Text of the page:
Andrew Strauss: What he said, what he really meant and definitely did not


Andrew Strauss (0)

What he said:

"We don’t want that fairytale to come true though."

Andrew Strauss is certain that his team has no intention of gifting Indian maestro, Sachin Tendulkar, his 100th century on the occasion of the 2000th Test —also the 100th five-day match between the two sides.

What he really meant:

“Fairy tales are bedtime reading. Tons are hard won. The only magic is hard work and grit.”

What he definitely didn’t:

“We’ll have Kevin Pietersen, our Prince Charming, bowl to Sachin.”

Coca Cola cans Sachin Tendulkar for fans and posterity


12 ounce (355 ml) can of Coca Cola C2.

Sachin Tendulkar’s 100th ton will be celebrated with his image on the side of 6.5 million Coke cans within the next fortnight.

Canning it for posterity, indeed.

The master batsman will be smiling back at you and your friends when you pep up the moment from those special tins when he reaches that special milestone.

This is a first for Coca Cola, India. No celebrity picture has decorated a Coke canister in the sub-continent. Ever.

Nine other distinguished moments have been selected to be painted on the sides of the special edition beverage.

Coking a snook at the competition, for sure.

2.145 million litres lauding an epoch-making moment in Test cricket.

Another 800,000 cans will be released eulogizing his 100th international hundred.

Definitely a whole lot of tonnage.


Quote of the day:
When I’m working on a problem, I never think about beauty. I think only how to solve the problem. But when I have finished, if the solution is not beautiful, I know it is wrong. – R. Buckminster Fuller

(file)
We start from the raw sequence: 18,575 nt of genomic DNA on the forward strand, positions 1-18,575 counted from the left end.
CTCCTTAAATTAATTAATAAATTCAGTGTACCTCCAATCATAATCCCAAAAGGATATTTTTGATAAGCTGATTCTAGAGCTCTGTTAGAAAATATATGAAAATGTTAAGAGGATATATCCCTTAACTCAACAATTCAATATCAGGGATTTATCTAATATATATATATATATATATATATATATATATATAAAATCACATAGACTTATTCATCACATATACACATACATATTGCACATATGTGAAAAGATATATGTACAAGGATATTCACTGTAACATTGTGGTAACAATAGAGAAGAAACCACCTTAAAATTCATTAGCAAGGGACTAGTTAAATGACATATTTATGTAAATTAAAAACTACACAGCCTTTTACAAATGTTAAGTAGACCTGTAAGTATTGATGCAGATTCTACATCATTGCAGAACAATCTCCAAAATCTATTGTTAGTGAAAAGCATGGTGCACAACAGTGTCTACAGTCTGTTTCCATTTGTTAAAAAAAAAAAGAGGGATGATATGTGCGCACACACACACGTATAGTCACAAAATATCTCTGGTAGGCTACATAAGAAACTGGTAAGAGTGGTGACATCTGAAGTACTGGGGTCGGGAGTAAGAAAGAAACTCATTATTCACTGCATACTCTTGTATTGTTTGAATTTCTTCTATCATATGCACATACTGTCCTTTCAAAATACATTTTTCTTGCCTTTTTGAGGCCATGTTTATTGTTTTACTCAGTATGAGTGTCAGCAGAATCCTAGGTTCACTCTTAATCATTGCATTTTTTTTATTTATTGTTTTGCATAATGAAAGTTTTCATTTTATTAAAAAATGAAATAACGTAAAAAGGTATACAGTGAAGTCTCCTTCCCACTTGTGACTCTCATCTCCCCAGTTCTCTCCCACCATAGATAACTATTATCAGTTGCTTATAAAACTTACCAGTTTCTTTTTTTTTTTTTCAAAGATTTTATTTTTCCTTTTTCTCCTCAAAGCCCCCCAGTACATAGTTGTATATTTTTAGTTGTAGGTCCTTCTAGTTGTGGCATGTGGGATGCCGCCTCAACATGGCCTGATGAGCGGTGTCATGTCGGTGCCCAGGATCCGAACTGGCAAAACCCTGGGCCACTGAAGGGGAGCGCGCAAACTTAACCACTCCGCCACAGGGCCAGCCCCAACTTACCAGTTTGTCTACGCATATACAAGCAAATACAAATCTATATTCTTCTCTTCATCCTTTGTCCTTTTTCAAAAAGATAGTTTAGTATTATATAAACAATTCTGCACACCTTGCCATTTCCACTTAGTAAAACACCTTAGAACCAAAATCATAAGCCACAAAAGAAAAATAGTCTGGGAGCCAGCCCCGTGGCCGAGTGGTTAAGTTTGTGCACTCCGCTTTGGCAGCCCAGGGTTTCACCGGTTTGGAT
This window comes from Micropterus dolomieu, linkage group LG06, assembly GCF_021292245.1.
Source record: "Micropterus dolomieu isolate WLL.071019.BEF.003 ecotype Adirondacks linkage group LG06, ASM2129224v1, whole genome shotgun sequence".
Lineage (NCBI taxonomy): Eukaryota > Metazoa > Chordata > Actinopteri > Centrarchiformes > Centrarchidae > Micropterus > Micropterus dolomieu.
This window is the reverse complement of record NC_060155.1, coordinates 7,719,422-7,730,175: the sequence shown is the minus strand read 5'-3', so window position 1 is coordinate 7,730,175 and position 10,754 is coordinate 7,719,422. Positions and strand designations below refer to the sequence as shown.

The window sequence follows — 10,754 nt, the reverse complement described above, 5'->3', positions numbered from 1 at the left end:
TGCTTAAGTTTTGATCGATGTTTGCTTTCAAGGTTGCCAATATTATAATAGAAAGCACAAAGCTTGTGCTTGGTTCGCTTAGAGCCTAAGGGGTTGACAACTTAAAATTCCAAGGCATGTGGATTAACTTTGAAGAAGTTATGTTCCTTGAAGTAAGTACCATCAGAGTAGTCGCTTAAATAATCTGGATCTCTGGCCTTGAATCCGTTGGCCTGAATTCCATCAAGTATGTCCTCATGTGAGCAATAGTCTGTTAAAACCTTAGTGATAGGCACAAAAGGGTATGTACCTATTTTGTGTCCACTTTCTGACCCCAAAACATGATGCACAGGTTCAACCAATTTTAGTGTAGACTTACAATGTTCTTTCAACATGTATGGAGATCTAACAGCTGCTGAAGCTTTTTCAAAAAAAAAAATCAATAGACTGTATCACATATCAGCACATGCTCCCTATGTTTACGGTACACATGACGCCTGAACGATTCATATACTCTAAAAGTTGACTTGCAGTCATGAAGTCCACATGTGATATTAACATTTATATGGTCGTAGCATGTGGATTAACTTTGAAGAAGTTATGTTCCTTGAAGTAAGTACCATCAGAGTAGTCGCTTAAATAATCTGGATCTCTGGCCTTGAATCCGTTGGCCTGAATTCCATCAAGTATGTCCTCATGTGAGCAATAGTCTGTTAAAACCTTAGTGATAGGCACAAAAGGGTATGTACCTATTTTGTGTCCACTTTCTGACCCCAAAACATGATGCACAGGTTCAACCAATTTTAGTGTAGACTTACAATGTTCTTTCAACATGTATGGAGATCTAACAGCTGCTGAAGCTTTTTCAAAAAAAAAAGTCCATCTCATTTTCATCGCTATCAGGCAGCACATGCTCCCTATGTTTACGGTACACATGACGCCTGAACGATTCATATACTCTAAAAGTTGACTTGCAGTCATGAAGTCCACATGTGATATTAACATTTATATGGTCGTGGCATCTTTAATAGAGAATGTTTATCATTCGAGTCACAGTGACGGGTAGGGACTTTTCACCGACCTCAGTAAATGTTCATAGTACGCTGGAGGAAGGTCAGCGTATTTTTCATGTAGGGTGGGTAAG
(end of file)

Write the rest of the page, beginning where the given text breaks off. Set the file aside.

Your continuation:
Andre Agassi: What he said, really meant and definitely did not


Cover of "Open: An Autobiography" 

What he said:

"They know already what it took me decades to find out: To shine in secret, and to give when there’s no one applauding.It’s not to late to be inspired. It’s not too late to change. It’s not too late."

Andre Agassi points out that the needy children he built a school for need no lessons in life from him. They know the importance of doing their best with or without an audience.

What he really meant:

“There’s much to learn outside the tennis court. And in the strangest places.”

What he definitely didn’t:

“Read Open to discover more such gems.”

Andre Agassi: What he said, really meant and definitely did not


Cover of "Open: An Autobiography"

What he said:

"I fell in love with tennis far too late in my life, but the reason I have everything I hold dear is because tennis has loved me back."

Andre Agassi admits that he was not always pleased with having to grind his way on the tennis circuit. He learnt to love the game as he grew older.

What he really meant:

“Tennis and Steffi (Graf) loved me back, man. They sure did.”

What he definitely didn’t:

“Haven’t you read Open yet?”

Daryl Harper: What he said, really meant and definitely did not


CAPE TOWN, SOUTH AFRICA - JANUARY 3: The umpir...

What he said:

“It’s about as common as Indians eating beef burgers."

Australian umpire, Daryl Harper, takes a huge swipe at Indian cricketers— simultaneously defending his track record, following the criticism directed at him  by the Indian captain, Mahendra Singh Dhoni. In a series of caustic remarks—interpreted by some as having racist overtones— that included “I should never have applied the laws of cricket to Indian players.", the Australian let fly letting Indians know how he felt about their accusations. Harper says that the ICC  proved that 94% of his decisions were right and that his mistakes were as rare as Indians eating beef.

What he really meant:

“That’s how strongly I feel. So there!”

What he definitely didn’t:

“I’m a vegetarian.”

“McDonald’s have offered me a job—in India.”